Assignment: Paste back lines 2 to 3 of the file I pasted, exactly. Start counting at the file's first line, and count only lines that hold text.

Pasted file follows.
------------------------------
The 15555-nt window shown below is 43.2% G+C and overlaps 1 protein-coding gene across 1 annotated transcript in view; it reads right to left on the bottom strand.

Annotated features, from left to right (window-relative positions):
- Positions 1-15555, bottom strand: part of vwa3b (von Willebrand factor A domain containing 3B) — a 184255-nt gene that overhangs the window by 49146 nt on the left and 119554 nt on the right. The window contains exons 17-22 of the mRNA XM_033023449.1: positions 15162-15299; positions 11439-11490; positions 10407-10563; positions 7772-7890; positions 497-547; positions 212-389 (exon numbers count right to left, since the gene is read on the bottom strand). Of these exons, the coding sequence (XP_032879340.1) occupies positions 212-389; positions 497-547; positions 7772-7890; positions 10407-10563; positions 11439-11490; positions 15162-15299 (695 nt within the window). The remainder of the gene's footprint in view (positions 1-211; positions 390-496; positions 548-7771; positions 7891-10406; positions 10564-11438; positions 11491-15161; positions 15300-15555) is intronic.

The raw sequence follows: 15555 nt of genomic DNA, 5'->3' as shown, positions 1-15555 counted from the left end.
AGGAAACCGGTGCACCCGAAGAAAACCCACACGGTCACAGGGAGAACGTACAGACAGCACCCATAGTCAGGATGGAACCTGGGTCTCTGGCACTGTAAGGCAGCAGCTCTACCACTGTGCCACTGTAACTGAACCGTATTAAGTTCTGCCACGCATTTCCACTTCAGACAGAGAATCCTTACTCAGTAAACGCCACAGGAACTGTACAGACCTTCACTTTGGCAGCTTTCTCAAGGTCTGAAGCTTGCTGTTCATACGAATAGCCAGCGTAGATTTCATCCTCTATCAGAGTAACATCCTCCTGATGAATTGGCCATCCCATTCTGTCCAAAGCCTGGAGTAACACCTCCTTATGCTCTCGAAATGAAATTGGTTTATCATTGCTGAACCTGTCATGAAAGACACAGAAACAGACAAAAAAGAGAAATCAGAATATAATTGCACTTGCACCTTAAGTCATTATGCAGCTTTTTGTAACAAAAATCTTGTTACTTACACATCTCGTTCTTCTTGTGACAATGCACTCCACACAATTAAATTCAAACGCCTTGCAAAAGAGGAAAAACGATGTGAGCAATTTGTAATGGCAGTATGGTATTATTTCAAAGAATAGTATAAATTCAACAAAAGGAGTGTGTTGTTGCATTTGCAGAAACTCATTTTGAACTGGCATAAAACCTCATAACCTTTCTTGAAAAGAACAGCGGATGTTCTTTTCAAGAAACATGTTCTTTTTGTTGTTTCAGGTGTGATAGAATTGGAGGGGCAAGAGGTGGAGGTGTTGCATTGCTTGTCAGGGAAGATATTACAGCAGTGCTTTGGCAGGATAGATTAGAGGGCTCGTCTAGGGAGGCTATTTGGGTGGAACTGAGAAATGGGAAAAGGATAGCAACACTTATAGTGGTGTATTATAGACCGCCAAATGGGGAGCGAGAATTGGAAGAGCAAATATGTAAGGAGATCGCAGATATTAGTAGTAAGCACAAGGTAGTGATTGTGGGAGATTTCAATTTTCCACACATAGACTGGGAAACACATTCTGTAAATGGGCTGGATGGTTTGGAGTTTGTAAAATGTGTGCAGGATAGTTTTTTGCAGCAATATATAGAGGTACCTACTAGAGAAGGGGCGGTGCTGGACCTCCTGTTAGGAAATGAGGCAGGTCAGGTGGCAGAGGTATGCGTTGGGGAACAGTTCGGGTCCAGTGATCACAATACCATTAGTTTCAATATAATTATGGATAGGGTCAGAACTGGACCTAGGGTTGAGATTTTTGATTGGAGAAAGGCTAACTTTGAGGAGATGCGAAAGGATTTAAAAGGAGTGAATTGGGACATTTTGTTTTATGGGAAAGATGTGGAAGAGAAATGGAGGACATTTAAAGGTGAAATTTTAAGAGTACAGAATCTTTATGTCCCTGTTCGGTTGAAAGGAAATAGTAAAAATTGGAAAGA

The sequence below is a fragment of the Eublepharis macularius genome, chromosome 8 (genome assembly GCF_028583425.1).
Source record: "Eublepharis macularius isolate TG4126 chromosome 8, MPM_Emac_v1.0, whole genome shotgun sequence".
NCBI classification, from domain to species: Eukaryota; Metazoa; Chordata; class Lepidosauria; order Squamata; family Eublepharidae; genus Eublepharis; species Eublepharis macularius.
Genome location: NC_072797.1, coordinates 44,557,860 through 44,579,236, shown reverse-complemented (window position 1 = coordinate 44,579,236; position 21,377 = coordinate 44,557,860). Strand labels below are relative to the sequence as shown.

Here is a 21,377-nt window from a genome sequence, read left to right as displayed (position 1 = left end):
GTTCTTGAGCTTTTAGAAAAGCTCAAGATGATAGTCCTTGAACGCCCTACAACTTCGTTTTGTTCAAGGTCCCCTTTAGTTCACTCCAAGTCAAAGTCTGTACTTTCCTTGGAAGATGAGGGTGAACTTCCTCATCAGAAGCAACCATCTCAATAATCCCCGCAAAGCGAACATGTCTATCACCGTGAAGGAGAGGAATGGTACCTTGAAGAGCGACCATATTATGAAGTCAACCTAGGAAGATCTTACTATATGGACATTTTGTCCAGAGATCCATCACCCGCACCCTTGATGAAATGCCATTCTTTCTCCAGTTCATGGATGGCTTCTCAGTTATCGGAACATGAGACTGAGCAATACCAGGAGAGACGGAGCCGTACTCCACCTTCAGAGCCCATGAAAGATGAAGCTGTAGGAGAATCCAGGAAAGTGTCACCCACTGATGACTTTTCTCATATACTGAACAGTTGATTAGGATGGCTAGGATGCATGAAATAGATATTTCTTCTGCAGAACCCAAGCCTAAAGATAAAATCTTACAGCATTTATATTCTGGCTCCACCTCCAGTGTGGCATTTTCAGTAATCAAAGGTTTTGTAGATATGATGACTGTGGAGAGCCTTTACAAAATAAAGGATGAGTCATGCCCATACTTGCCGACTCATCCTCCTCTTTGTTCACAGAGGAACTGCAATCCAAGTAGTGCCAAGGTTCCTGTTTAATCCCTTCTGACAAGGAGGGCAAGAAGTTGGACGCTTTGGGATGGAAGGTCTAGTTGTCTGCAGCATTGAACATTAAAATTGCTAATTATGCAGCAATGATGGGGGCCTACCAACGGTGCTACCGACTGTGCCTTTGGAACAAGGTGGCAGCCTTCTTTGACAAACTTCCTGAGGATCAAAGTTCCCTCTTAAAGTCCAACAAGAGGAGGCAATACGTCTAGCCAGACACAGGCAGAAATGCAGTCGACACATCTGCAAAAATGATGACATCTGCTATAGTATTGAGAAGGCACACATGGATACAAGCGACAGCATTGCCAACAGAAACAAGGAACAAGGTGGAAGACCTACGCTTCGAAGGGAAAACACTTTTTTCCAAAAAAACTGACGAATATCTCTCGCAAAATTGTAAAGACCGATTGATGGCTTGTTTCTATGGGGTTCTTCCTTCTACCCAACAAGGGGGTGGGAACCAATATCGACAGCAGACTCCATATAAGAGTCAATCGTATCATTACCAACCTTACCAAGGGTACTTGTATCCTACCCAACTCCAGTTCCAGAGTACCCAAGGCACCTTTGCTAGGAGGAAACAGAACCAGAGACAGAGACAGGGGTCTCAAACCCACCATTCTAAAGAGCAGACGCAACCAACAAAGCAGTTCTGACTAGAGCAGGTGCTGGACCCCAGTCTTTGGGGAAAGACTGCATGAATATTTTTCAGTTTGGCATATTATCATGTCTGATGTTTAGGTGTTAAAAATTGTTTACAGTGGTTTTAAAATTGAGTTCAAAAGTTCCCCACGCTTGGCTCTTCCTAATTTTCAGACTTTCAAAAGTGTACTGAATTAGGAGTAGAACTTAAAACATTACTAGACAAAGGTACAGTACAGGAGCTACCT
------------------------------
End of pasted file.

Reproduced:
Annotated features, from left to right (window-relative positions):
- Positions 1-15555, bottom strand: part of vwa3b (von Willebrand factor A domain containing 3B) — a 184255-nt gene that overhangs the window by 49146 nt on the left and 119554 nt on the right. The window contains exons 17-22 of the mRNA XM_033023449.1: positions 15162-15299; positions 11439-11490; positions 10407-10563; positions 7772-7890; positions 497-547; positions 212-389 (exon numbers count right to left, since the gene is read on the bottom strand). Of these exons, the coding sequence (XP_032879340.1) occupies positions 212-389; positions 497-547; positions 7772-7890; positions 10407-10563; positions 11439-11490; positions 15162-15299 (695 nt within the window). The remainder of the gene's footprint in view (positions 1-211; positions 390-496; positions 548-7771; positions 7891-10406; positions 10564-11438; positions 11491-15161; positions 15300-15555) is intronic.